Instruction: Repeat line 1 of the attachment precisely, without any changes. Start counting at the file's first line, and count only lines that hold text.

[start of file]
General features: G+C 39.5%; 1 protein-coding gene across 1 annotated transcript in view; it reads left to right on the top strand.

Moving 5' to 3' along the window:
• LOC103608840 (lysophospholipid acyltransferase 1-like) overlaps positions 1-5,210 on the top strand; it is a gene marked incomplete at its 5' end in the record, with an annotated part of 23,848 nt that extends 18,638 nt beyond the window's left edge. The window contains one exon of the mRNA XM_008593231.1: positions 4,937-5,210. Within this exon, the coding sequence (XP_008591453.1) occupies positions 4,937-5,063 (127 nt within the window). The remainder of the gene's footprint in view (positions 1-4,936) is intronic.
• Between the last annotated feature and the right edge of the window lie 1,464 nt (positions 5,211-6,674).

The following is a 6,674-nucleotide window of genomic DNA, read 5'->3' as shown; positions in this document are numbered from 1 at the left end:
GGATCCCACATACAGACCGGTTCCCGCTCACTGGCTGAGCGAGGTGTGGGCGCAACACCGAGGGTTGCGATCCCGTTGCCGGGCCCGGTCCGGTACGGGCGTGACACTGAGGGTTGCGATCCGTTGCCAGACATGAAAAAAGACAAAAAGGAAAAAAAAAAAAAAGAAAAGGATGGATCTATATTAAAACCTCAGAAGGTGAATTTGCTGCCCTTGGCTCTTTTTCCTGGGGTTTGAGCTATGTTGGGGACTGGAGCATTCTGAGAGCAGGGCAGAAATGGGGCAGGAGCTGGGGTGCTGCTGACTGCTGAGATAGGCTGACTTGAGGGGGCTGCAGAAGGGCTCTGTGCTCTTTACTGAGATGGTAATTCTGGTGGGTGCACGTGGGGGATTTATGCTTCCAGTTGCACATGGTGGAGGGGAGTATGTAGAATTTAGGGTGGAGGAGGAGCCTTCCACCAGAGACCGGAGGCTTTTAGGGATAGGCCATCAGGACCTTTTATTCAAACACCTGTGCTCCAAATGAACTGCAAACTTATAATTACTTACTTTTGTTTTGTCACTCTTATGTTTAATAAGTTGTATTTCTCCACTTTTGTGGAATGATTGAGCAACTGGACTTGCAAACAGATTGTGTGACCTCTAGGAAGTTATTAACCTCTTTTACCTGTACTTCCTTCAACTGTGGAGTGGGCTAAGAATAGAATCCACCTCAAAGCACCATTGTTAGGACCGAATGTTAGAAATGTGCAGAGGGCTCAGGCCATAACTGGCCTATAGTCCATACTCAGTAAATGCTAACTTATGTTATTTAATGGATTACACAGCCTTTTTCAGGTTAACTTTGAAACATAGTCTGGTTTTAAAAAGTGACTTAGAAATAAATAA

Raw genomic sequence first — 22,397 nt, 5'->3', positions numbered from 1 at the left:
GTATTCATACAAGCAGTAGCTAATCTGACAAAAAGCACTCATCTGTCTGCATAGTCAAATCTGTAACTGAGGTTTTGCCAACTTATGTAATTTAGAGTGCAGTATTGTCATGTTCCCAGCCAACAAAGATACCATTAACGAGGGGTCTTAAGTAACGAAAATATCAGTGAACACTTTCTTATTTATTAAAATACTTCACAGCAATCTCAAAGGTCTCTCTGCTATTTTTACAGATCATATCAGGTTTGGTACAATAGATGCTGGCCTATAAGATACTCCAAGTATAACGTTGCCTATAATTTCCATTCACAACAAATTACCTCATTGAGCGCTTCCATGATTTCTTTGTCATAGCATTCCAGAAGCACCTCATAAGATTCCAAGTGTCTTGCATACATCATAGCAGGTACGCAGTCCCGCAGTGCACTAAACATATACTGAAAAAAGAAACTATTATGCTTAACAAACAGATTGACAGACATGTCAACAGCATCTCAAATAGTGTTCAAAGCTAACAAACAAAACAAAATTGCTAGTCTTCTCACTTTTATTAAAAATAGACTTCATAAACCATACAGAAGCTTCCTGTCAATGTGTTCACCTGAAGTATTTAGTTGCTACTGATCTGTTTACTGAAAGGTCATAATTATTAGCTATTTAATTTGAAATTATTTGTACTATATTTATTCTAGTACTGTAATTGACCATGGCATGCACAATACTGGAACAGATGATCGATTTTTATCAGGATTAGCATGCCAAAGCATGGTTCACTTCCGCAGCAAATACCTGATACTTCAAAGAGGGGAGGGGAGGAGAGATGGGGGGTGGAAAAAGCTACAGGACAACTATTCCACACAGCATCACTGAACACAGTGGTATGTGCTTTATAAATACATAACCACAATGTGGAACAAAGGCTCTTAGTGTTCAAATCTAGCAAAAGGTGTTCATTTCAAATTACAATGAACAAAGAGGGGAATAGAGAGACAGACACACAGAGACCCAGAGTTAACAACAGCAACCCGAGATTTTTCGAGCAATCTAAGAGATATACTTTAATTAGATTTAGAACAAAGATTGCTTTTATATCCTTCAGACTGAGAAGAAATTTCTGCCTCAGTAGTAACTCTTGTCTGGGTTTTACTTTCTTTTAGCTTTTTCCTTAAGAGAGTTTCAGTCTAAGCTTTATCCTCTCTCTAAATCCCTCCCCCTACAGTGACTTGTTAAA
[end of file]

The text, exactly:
General features: G+C 39.5%; 1 protein-coding gene across 1 annotated transcript in view; it reads left to right on the top strand.